Everyone has a go-to playlist for whatever mood they're in: my sister has music to pump her up for a basketball game, my best friend from home has her "angry jams," and I have a study playlist (picture equal parts Jack Johnson, Matt Corby, and Hozier).

I asked some girls on my floor about using music as an anxiety release, and my friend Emma put it much more eloquently than I ever could: "music [is] something to help you get out of the world around you and your own thoughts."

Yep. Sounds great to me! According to a study by the University of Nevada, Reno, music that sits at around 60 beats per minute can sync the brain with the beat of the music and cause alpha brainwaves.

Alpha brainwaves are present when the body is relaxed and conscious, but can also be used as a stress reliever and a sleep aid. So, basically, you now have a new reason to justify spending money on a Spotify Premium membership (you're welcome).

Find a furry friend

During finals, friends can either help you or hinder you. Friends can be a great support system, but sometimes, "the stress culture is so real it can get annoying" to talk to other students about finals.

So what's a student to do if they can't deal with humans for another minute? Check out if your school offers "office hours" with therapy animals during finals!

The cutie above is Dakota, Fairfield's resident therapy dog. When she holds her office hours, students come in droves for the opportunity to give her treats. Petting an animal such as a dog has been shown to reduce levels of cortisol, the hormone that creates stress, in the body.

Additionally, dogs (and pets in general) hold "uncomplicated love." According to psychologist Teri Wright, "with a pet, you can just feel ... you don't have to worry about hurting your pet's feelings or getting advice you don't want."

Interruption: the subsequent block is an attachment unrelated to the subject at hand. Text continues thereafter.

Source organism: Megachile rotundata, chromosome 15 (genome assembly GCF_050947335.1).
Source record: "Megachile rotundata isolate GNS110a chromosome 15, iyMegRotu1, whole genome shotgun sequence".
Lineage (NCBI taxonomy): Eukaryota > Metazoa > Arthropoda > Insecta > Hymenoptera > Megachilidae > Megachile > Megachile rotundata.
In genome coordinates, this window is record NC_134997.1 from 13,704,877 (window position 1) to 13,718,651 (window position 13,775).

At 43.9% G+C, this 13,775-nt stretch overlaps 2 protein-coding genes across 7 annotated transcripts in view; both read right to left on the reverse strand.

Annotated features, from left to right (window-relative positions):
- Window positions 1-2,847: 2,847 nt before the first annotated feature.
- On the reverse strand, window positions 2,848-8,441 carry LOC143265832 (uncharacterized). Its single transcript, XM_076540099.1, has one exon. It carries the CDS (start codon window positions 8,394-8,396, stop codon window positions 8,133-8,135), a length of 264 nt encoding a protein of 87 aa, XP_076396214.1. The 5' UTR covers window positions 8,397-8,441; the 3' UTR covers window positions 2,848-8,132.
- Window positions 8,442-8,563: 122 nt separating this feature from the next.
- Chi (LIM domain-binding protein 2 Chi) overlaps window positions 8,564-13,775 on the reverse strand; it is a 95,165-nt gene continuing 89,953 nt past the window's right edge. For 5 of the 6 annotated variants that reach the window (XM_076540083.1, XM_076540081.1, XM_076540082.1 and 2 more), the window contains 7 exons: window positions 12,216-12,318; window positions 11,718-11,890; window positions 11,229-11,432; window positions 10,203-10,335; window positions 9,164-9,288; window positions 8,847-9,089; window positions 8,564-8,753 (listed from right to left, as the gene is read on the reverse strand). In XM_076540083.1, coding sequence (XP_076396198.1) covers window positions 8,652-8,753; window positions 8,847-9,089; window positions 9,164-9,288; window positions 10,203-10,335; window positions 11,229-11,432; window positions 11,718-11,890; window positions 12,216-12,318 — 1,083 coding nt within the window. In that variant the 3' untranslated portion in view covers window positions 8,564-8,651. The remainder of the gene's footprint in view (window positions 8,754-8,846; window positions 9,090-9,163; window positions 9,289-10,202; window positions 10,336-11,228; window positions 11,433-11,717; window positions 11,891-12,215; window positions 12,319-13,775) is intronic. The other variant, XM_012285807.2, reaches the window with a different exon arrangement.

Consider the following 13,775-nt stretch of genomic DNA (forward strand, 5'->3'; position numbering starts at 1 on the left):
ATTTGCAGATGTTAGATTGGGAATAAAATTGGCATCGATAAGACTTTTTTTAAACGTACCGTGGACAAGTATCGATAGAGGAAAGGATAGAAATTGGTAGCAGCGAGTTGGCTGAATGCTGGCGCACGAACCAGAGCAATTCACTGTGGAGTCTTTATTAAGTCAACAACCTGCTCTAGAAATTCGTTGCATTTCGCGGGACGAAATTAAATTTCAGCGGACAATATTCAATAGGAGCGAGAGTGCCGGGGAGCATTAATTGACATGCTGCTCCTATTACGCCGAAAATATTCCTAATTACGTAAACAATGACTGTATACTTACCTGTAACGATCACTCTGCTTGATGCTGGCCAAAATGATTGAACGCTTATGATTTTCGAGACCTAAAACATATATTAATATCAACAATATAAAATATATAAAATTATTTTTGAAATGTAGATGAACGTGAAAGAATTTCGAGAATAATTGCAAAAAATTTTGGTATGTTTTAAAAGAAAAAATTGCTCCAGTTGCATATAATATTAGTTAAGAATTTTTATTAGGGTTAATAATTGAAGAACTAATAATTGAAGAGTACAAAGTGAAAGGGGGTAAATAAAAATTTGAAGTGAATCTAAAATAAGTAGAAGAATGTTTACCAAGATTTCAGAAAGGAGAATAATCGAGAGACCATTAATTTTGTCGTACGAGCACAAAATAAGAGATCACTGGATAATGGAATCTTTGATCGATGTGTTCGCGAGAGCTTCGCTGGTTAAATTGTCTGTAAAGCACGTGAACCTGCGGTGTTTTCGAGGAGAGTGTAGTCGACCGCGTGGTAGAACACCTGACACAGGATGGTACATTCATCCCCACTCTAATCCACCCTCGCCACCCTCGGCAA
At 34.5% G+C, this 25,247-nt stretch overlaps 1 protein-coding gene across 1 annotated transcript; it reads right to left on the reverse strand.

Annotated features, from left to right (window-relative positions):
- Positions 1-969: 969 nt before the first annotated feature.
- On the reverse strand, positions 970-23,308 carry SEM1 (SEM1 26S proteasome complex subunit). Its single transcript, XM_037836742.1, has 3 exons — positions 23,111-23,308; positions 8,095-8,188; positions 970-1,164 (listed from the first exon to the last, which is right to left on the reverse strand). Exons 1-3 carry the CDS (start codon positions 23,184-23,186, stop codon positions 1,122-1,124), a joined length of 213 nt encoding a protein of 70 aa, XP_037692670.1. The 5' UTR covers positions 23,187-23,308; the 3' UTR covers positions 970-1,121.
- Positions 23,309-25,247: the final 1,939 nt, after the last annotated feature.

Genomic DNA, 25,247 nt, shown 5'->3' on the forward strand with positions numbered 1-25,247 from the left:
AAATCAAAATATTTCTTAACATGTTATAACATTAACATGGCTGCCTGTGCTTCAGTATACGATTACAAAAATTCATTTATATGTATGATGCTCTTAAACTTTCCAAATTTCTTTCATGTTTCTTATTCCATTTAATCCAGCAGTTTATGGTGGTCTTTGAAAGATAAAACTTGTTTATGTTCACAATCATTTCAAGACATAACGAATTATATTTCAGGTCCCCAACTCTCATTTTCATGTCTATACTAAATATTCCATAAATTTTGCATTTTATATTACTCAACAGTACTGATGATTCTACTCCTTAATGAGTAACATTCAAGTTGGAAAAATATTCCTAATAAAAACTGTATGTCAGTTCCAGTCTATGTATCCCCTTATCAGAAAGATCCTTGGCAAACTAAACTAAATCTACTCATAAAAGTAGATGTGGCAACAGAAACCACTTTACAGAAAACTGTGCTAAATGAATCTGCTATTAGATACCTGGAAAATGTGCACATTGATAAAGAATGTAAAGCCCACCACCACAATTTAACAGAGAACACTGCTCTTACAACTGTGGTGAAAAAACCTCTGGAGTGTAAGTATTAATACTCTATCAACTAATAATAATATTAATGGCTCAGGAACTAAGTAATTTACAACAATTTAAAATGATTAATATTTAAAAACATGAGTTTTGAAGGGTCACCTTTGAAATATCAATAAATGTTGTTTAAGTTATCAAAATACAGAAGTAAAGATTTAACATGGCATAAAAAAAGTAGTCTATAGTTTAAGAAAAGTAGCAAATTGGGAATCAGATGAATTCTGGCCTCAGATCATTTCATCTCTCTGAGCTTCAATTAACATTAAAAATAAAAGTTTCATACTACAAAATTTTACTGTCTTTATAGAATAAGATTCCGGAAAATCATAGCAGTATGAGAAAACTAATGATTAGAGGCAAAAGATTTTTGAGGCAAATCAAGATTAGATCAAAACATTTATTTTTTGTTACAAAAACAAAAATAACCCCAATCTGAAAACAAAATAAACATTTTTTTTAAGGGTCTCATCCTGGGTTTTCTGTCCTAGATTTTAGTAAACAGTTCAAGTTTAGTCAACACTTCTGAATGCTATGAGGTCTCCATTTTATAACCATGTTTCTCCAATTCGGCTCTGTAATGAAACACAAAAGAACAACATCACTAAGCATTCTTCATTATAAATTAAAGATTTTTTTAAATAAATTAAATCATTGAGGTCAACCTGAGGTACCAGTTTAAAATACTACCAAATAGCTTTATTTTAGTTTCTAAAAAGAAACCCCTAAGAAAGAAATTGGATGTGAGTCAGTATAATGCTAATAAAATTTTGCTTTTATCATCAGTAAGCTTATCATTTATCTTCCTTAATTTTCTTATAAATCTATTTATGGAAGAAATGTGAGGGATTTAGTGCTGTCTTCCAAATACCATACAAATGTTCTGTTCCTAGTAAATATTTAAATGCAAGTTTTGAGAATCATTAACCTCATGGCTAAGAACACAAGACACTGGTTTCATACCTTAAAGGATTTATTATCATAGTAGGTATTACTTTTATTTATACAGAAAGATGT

Get creative

Ever wonder why your school's library leaves out coloring pages during finals week? No, it's not to remind you of simpler times without deadlines and endless stress.

Art therapy is incredibly helpful when an emotional burden feels too heavy to put into words. With coloring, you're focused on smaller details that you have the power to control, and you end up making something beautiful in the end.

Nearly everyone I asked about stress relief for this article told me that they love to "do something creative to unwind," and coloring definitely fits the bill. The act of coloring, like music, lowers elevated heartrates and stimulates brainwaves. Additionally, the focus that coloring requires often forces out negative thoughts in place of positive ones.

You don't even have to necessarily be artistic to enjoy coloring. All you have to do is stay inside the lines!

These days, anxiety and stress seem to go part and parcel with finals week and college as a whole. Learning to effectively manage your stress can be tough, but it's not impossible. Try out some of these techniques if you're feeling overwhelmed.

And, if nothing else, just know that it's only one week. You will get through this, you will pass your classes, and you will graduate. I believe in you guys!